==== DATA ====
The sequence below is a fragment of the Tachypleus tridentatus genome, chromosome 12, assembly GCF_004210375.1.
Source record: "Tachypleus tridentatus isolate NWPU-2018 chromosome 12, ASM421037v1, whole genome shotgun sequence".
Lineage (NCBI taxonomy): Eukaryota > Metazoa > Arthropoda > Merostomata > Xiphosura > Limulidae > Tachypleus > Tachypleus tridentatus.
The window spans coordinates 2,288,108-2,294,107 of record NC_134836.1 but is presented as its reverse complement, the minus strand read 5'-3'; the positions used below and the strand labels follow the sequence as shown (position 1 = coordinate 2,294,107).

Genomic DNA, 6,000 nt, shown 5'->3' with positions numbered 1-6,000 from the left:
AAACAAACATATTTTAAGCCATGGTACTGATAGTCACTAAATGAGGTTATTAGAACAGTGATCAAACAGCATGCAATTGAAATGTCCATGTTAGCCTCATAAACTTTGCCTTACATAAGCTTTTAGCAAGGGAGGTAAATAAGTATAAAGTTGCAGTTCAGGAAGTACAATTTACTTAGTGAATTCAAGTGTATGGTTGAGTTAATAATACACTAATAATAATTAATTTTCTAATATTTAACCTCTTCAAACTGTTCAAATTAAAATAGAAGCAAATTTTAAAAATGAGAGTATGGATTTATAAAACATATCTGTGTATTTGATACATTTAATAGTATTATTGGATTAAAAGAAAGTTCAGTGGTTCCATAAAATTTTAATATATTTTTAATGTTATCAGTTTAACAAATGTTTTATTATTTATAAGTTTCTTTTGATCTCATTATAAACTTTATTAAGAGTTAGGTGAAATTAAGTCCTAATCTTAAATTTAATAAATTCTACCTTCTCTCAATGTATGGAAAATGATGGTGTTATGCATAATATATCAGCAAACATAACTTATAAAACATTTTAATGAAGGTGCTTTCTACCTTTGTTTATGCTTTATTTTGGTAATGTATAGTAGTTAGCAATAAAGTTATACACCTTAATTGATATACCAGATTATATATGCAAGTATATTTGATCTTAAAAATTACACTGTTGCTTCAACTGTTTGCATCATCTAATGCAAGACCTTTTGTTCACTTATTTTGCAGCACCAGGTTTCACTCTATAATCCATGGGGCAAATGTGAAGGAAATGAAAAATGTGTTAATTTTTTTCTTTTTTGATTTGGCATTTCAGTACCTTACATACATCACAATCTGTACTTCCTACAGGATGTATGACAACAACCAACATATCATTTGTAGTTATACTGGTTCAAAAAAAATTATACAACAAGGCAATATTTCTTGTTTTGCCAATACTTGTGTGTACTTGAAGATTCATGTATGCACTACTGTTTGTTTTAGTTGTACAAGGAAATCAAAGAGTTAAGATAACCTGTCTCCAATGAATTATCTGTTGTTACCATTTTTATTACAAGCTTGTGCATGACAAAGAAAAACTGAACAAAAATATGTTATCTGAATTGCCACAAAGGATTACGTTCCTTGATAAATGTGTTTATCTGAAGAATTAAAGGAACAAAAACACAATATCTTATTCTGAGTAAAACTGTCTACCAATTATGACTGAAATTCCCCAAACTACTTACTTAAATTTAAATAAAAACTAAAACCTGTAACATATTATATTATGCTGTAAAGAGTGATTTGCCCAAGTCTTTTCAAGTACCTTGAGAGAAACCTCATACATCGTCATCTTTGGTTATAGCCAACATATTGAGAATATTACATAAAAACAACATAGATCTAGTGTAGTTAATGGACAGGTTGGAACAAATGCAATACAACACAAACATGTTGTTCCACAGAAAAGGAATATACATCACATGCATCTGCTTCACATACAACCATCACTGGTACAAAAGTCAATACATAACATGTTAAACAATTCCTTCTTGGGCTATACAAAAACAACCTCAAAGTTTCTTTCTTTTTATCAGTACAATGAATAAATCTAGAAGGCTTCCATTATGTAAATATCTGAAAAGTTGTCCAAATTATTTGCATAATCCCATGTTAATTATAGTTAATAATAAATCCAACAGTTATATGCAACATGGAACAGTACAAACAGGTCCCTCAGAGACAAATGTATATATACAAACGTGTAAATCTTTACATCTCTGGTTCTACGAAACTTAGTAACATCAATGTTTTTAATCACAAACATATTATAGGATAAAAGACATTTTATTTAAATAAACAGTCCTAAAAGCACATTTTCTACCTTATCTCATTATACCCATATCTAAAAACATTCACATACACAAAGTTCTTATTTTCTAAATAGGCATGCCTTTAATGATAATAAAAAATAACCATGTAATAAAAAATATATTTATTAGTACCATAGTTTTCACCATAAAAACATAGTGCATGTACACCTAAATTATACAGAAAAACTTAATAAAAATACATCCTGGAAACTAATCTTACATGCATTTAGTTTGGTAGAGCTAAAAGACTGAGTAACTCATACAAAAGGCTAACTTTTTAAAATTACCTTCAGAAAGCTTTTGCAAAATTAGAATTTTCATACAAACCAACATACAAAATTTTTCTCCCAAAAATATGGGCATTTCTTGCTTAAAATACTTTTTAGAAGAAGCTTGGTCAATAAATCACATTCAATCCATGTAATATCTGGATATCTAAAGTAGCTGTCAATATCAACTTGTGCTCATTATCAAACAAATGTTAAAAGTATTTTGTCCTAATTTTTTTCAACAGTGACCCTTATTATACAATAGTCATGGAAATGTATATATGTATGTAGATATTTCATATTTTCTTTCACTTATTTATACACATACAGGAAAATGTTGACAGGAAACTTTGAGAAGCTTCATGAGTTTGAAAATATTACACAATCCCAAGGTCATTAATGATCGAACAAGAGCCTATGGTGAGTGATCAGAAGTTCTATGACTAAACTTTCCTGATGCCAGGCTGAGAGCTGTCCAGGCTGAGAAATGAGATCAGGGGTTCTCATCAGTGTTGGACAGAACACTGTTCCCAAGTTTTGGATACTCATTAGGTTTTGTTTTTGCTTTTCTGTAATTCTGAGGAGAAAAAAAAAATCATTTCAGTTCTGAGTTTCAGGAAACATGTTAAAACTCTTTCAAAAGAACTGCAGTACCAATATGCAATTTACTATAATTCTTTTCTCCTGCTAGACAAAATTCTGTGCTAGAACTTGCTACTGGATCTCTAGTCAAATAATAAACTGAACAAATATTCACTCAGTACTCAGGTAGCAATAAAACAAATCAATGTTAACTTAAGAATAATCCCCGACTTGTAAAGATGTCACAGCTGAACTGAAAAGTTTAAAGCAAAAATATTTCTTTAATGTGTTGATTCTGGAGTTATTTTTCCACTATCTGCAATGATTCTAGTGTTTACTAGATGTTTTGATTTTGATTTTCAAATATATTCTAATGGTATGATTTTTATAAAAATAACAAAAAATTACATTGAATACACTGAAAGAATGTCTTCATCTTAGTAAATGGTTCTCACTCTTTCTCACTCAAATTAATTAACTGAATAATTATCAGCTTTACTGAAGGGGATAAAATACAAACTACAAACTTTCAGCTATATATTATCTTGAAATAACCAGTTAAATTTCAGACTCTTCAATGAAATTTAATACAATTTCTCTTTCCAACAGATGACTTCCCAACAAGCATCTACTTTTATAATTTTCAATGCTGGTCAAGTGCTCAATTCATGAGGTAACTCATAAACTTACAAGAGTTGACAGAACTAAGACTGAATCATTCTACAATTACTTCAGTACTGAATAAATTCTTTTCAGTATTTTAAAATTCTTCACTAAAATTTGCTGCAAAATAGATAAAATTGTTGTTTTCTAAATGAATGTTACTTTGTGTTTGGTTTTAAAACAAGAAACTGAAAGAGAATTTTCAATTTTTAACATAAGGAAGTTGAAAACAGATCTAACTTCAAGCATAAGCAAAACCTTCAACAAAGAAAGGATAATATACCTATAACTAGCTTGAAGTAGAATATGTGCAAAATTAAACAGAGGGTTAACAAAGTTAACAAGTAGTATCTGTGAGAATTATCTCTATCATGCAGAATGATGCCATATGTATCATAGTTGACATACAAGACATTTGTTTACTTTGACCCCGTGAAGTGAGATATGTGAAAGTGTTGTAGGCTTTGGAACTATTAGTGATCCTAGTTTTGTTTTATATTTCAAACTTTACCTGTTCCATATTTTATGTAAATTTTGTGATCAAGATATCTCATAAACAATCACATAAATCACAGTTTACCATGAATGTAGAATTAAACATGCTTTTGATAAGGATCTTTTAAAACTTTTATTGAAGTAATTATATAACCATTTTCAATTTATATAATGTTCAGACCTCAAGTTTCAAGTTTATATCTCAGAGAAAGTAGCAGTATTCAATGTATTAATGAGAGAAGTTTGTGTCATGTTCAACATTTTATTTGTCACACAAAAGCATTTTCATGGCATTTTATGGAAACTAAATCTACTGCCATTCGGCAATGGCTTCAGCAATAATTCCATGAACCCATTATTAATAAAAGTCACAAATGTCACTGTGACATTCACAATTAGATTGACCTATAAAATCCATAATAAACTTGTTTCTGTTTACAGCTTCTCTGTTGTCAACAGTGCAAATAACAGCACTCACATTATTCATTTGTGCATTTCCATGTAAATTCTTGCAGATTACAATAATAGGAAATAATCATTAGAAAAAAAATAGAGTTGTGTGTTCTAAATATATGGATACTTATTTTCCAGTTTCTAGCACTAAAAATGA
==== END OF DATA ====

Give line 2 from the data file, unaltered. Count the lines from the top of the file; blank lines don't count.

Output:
Source record: "Tachypleus tridentatus isolate NWPU-2018 chromosome 12, ASM421037v1, whole genome shotgun sequence".